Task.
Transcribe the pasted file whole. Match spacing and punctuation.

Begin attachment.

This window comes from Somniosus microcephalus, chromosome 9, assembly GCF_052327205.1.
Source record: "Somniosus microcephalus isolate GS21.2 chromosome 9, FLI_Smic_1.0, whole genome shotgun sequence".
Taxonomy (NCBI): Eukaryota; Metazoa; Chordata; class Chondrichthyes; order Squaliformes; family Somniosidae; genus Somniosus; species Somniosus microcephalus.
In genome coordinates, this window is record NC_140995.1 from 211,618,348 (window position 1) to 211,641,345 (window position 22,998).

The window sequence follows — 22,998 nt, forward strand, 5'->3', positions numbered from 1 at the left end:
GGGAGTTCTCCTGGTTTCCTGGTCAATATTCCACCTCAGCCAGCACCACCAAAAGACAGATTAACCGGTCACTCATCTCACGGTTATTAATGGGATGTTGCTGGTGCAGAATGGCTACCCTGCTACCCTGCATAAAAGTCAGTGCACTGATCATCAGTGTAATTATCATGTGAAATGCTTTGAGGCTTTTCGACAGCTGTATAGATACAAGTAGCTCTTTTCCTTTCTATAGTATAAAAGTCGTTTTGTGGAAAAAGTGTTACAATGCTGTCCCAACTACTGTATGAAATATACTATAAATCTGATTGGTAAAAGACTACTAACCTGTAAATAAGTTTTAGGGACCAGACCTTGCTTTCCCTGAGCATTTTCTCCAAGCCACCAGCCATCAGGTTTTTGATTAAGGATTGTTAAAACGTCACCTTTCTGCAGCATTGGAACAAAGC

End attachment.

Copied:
This window comes from Somniosus microcephalus, chromosome 9, assembly GCF_052327205.1.
Source record: "Somniosus microcephalus isolate GS21.2 chromosome 9, FLI_Smic_1.0, whole genome shotgun sequence".
Taxonomy (NCBI): Eukaryota; Metazoa; Chordata; class Chondrichthyes; order Squaliformes; family Somniosidae; genus Somniosus; species Somniosus microcephalus.
In genome coordinates, this window is record NC_140995.1 from 211,618,348 (window position 1) to 211,641,345 (window position 22,998).

The window sequence follows — 22,998 nt, forward strand, 5'->3', positions numbered from 1 at the left end:
GGGAGTTCTCCTGGTTTCCTGGTCAATATTCCACCTCAGCCAGCACCACCAAAAGACAGATTAACCGGTCACTCATCTCACGGTTATTAATGGGATGTTGCTGGTGCAGAATGGCTACCCTGCTACCCTGCATAAAAGTCAGTGCACTGATCATCAGTGTAATTATCATGTGAAATGCTTTGAGGCTTTTCGACAGCTGTATAGATACAAGTAGCTCTTTTCCTTTCTATAGTATAAAAGTCGTTTTGTGGAAAAAGTGTTACAATGCTGTCCCAACTACTGTATGAAATATACTATAAATCTGATTGGTAAAAGACTACTAACCTGTAAATAAGTTTTAGGGACCAGACCTTGCTTTCCCTGAGCATTTTCTCCAAGCCACCAGCCATCAGGTTTTTGATTAAGGATTGTTAAAACGTCACCTTTCTGCAGCATTGGAACAAAGC